An American Fanís Journal
An American Fanís Journal: Let the World Cup debate begin.By Robert Wagman
PARIS (Saturday, June 13, 1998) -- Much excitement today. The sun came out for about a hour this afternoon, and it almost felt like springtime. Summer-like seems out of the question.
A couple of us old journalists had some lunch today with some friends that included a referee who is waiting to work his first match of the tournament. Since he should not be caught dead even talking with a journalist, let alone breaking bread with a group of us, he shall remain completely nameless and stateless, for that matter.
The main topic of conversation today among World Cup reporters is the penalty kick which saved Italy against Chile is the waning moments of their key match. The hand ball was clearly inadvertent and as the nameless referee put it "the Italian player clearly tried to play the ball off the defender. Play should simply have continued. I would never have made the call. It looked to me that this referee was calling the match out of fear of making an error.
Another major topic is the lack of red cards so far in the matches. Only one has been given through the first seven matches despite at least a half dozens tackles from behind that would seem to violate the new FIFA edict. As our nameless referee put it: "It seems to me that the referees are all but ignoring the new rule and simply calling things the way they always have. I have seen several tackles that would seem to qualify for a red under this new rule. It has me in a quandary. I think I shall simply call my match the way I always do. But I don't know."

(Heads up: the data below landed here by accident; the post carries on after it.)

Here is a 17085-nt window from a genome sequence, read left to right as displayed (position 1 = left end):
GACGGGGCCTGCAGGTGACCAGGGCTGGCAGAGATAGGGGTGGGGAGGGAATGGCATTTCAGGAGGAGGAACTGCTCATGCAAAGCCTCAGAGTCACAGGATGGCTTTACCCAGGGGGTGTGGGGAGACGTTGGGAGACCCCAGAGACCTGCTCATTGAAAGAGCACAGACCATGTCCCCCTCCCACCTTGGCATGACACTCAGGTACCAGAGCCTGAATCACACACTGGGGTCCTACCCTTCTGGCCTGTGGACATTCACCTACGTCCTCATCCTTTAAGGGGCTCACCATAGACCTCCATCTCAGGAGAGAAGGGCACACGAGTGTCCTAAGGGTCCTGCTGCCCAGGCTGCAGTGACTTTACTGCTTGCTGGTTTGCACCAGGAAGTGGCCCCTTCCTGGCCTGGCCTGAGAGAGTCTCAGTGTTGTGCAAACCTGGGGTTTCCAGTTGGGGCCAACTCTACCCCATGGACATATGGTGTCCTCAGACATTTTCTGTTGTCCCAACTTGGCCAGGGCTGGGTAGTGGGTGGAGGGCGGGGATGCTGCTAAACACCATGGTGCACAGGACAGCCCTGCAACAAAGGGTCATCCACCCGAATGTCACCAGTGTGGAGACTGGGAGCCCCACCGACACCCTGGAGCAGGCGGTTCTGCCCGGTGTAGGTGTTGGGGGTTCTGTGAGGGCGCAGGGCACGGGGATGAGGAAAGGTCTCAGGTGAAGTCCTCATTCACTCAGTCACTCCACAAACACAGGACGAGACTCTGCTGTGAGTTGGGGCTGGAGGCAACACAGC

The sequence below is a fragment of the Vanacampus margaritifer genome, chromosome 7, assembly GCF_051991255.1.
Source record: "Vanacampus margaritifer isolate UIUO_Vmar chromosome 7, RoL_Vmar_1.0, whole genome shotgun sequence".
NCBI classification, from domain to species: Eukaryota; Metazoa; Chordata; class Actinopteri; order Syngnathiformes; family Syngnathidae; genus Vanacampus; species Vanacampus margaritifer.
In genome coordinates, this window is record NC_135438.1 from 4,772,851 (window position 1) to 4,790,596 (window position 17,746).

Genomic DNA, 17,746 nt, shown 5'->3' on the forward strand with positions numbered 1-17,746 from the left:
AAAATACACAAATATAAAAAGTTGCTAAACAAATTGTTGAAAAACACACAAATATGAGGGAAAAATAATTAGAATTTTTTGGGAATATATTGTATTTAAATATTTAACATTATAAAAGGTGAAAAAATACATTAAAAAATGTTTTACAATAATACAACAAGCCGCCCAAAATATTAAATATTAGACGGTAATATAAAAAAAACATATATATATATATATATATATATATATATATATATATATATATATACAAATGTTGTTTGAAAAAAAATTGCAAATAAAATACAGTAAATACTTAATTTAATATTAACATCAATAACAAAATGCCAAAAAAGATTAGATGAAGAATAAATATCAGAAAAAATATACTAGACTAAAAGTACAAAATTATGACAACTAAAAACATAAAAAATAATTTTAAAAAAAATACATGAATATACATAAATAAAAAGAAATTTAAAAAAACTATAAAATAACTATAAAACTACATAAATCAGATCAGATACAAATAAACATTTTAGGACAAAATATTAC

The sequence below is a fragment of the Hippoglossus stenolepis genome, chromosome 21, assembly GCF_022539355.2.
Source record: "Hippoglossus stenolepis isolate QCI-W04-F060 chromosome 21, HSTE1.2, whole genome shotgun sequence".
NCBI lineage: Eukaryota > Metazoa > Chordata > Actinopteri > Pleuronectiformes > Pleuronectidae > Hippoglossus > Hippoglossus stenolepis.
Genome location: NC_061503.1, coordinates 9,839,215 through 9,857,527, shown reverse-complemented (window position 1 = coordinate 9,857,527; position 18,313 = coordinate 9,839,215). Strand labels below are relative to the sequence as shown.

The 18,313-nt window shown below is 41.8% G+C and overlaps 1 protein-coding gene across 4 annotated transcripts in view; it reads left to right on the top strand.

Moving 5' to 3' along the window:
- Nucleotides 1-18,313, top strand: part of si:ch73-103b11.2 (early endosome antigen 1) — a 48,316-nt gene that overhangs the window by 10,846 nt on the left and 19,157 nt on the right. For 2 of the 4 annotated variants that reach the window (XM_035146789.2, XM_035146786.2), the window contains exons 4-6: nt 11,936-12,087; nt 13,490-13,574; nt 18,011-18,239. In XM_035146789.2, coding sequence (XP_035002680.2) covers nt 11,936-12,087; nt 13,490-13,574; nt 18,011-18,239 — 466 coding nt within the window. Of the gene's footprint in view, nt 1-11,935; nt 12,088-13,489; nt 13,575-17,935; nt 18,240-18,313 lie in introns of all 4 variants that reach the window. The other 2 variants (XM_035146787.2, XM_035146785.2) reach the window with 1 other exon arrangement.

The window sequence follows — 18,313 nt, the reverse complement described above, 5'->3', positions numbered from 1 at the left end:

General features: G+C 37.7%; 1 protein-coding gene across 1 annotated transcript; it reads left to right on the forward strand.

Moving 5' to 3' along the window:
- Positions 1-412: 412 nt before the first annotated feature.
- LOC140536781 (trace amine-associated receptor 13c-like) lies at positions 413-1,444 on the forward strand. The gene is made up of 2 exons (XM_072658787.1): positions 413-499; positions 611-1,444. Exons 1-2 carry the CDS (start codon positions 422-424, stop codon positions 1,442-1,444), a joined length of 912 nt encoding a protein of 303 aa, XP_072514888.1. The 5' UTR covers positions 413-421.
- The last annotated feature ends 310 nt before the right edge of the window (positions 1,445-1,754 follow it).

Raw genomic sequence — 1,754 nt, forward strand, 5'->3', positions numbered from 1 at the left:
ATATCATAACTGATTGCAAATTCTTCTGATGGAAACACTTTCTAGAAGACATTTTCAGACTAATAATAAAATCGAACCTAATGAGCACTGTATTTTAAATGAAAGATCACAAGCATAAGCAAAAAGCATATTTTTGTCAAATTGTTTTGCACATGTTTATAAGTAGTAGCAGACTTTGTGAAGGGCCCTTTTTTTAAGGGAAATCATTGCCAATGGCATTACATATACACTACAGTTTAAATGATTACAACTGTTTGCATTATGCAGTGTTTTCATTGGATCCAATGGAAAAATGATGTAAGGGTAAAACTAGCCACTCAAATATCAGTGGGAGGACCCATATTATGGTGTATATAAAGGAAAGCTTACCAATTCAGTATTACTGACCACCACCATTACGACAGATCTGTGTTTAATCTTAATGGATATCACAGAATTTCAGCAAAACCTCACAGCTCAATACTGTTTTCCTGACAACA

How much would you pay to see a World Cup match? Thousands of fans from various countries have arrived in Paris only to find that the match tickets they had been promised through the tour agencies have failed to materialize. You have probably seen stories about this in the U.S. press. These people are left to fend for themselves on the black market.
As is often the case, ticket brokers seem to have tickets. But the prices they are charging are downright silly. I watched this morning in my hotel as a Japanese gentleman bought 3 tickets to each of the three Japanese matches. He paid 10,000 francs for each ticket. That's about $1,750 per ticket or a total of more than $15,750. In cash. He seemed very happy.
Tomorrow its off to Nantes to see Bora Milutinovic and his happy Nigerian crew.
Bob Wagman wrote a nationally syndicated political column for Scripps-Howard
for many years. At the same time he has covered soccer in North America for
British and South African newspapers since the days of the North American
Soccer League. His "Football In America" column now appears regularly in
British newspapers. He can be e-mailed at